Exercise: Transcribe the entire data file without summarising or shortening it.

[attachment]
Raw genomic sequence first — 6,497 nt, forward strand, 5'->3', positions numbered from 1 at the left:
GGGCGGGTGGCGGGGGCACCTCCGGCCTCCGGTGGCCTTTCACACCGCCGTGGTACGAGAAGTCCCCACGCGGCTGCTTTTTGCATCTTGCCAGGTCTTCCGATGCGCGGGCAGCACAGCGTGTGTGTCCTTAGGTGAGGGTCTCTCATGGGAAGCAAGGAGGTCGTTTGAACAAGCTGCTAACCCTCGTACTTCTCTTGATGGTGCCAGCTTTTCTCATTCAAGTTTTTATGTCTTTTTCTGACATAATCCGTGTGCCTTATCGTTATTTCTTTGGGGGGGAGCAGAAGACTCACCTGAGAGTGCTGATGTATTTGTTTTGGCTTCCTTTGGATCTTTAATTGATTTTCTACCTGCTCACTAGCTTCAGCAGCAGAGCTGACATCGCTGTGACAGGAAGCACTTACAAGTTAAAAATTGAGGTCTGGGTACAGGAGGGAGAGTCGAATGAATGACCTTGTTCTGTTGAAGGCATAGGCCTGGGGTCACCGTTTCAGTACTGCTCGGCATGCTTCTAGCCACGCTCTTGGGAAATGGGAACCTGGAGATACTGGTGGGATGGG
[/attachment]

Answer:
Raw genomic sequence first — 6,497 nt, forward strand, 5'->3', positions numbered from 1 at the left:
GGGCGGGTGGCGGGGGCACCTCCGGCCTCCGGTGGCCTTTCACACCGCCGTGGTACGAGAAGTCCCCACGCGGCTGCTTTTTGCATCTTGCCAGGTCTTCCGATGCGCGGGCAGCACAGCGTGTGTGTCCTTAGGTGAGGGTCTCTCATGGGAAGCAAGGAGGTCGTTTGAACAAGCTGCTAACCCTCGTACTTCTCTTGATGGTGCCAGCTTTTCTCATTCAAGTTTTTATGTCTTTTTCTGACATAATCCGTGTGCCTTATCGTTATTTCTTTGGGGGGGAGCAGAAGACTCACCTGAGAGTGCTGATGTATTTGTTTTGGCTTCCTTTGGATCTTTAATTGATTTTCTACCTGCTCACTAGCTTCAGCAGCAGAGCTGACATCGCTGTGACAGGAAGCACTTACAAGTTAAAAATTGAGGTCTGGGTACAGGAGGGAGAGTCGAATGAATGACCTTGTTCTGTTGAAGGCATAGGCCTGGGGTCACCGTTTCAGTACTGCTCGGCATGCTTCTAGCCACGCTCTTGGGAAATGGGAACCTGGAGATACTGGTGGGATGGG